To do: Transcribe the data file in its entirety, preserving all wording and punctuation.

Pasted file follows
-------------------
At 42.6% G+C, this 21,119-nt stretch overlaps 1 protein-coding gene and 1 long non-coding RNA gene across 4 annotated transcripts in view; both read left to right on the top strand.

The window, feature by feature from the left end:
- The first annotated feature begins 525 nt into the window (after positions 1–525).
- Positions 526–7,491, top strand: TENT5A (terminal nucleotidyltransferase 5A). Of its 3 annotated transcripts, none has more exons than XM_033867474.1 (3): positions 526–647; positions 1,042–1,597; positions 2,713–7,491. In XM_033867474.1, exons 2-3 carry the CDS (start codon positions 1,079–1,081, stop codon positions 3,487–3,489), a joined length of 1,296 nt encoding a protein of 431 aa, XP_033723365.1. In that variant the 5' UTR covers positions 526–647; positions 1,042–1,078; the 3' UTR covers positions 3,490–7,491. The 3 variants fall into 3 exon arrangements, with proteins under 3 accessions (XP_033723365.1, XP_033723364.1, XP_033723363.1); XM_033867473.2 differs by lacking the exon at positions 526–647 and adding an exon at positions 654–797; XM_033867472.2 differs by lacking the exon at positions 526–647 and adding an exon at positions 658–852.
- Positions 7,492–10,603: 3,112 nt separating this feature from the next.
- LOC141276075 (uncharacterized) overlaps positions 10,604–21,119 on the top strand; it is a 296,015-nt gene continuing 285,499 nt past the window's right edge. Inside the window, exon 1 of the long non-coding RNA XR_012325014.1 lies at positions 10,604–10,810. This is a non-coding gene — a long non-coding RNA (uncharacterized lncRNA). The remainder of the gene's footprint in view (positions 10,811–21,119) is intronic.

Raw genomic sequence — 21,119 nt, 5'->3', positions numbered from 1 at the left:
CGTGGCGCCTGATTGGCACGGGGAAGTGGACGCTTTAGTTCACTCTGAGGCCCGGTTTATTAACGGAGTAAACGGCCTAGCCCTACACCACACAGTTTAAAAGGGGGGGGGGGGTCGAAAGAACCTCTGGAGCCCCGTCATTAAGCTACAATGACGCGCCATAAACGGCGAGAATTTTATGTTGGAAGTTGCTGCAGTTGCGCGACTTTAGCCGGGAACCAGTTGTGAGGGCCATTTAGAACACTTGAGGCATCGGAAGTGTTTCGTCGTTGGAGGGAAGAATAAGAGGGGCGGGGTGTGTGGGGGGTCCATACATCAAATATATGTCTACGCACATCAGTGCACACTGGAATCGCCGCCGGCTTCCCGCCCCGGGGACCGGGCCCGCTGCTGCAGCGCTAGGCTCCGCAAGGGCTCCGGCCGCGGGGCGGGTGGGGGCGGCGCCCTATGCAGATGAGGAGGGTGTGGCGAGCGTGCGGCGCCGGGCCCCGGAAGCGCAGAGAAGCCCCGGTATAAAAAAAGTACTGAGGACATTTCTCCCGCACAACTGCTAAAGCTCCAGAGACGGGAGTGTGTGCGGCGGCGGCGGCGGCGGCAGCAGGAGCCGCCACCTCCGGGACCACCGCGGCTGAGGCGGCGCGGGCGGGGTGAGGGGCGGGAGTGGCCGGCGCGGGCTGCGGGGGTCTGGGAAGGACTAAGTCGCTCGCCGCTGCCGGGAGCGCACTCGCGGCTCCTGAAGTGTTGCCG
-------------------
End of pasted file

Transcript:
At 42.6% G+C, this 21,119-nt stretch overlaps 1 protein-coding gene and 1 long non-coding RNA gene across 4 annotated transcripts in view; both read left to right on the top strand.

The window, feature by feature from the left end:
- The first annotated feature begins 525 nt into the window (after positions 1–525).
- Positions 526–7,491, top strand: TENT5A (terminal nucleotidyltransferase 5A). Of its 3 annotated transcripts, none has more exons than XM_033867474.1 (3): positions 526–647; positions 1,042–1,597; positions 2,713–7,491. In XM_033867474.1, exons 2-3 carry the CDS (start codon positions 1,079–1,081, stop codon positions 3,487–3,489), a joined length of 1,296 nt encoding a protein of 431 aa, XP_033723365.1. In that variant the 5' UTR covers positions 526–647; positions 1,042–1,078; the 3' UTR covers positions 3,490–7,491. The 3 variants fall into 3 exon arrangements, with proteins under 3 accessions (XP_033723365.1, XP_033723364.1, XP_033723363.1); XM_033867473.2 differs by lacking the exon at positions 526–647 and adding an exon at positions 654–797; XM_033867472.2 differs by lacking the exon at positions 526–647 and adding an exon at positions 658–852.
- Positions 7,492–10,603: 3,112 nt separating this feature from the next.
- LOC141276075 (uncharacterized) overlaps positions 10,604–21,119 on the top strand; it is a 296,015-nt gene continuing 285,499 nt past the window's right edge. Inside the window, exon 1 of the long non-coding RNA XR_012325014.1 lies at positions 10,604–10,810. This is a non-coding gene — a long non-coding RNA (uncharacterized lncRNA). The remainder of the gene's footprint in view (positions 10,811–21,119) is intronic.

Raw genomic sequence — 21,119 nt, 5'->3', positions numbered from 1 at the left:
CGTGGCGCCTGATTGGCACGGGGAAGTGGACGCTTTAGTTCACTCTGAGGCCCGGTTTATTAACGGAGTAAACGGCCTAGCCCTACACCACACAGTTTAAAAGGGGGGGGGGGGTCGAAAGAACCTCTGGAGCCCCGTCATTAAGCTACAATGACGCGCCATAAACGGCGAGAATTTTATGTTGGAAGTTGCTGCAGTTGCGCGACTTTAGCCGGGAACCAGTTGTGAGGGCCATTTAGAACACTTGAGGCATCGGAAGTGTTTCGTCGTTGGAGGGAAGAATAAGAGGGGCGGGGTGTGTGGGGGGTCCATACATCAAATATATGTCTACGCACATCAGTGCACACTGGAATCGCCGCCGGCTTCCCGCCCCGGGGACCGGGCCCGCTGCTGCAGCGCTAGGCTCCGCAAGGGCTCCGGCCGCGGGGCGGGTGGGGGCGGCGCCCTATGCAGATGAGGAGGGTGTGGCGAGCGTGCGGCGCCGGGCCCCGGAAGCGCAGAGAAGCCCCGGTATAAAAAAAGTACTGAGGACATTTCTCCCGCACAACTGCTAAAGCTCCAGAGACGGGAGTGTGTGCGGCGGCGGCGGCGGCGGCAGCAGGAGCCGCCACCTCCGGGACCACCGCGGCTGAGGCGGCGCGGGCGGGGTGAGGGGCGGGAGTGGCCGGCGCGGGCTGCGGGGGTCTGGGAAGGACTAAGTCGCTCGCCGCTGCCGGGAGCGCACTCGCGGCTCCTGAAGTGTTGCCG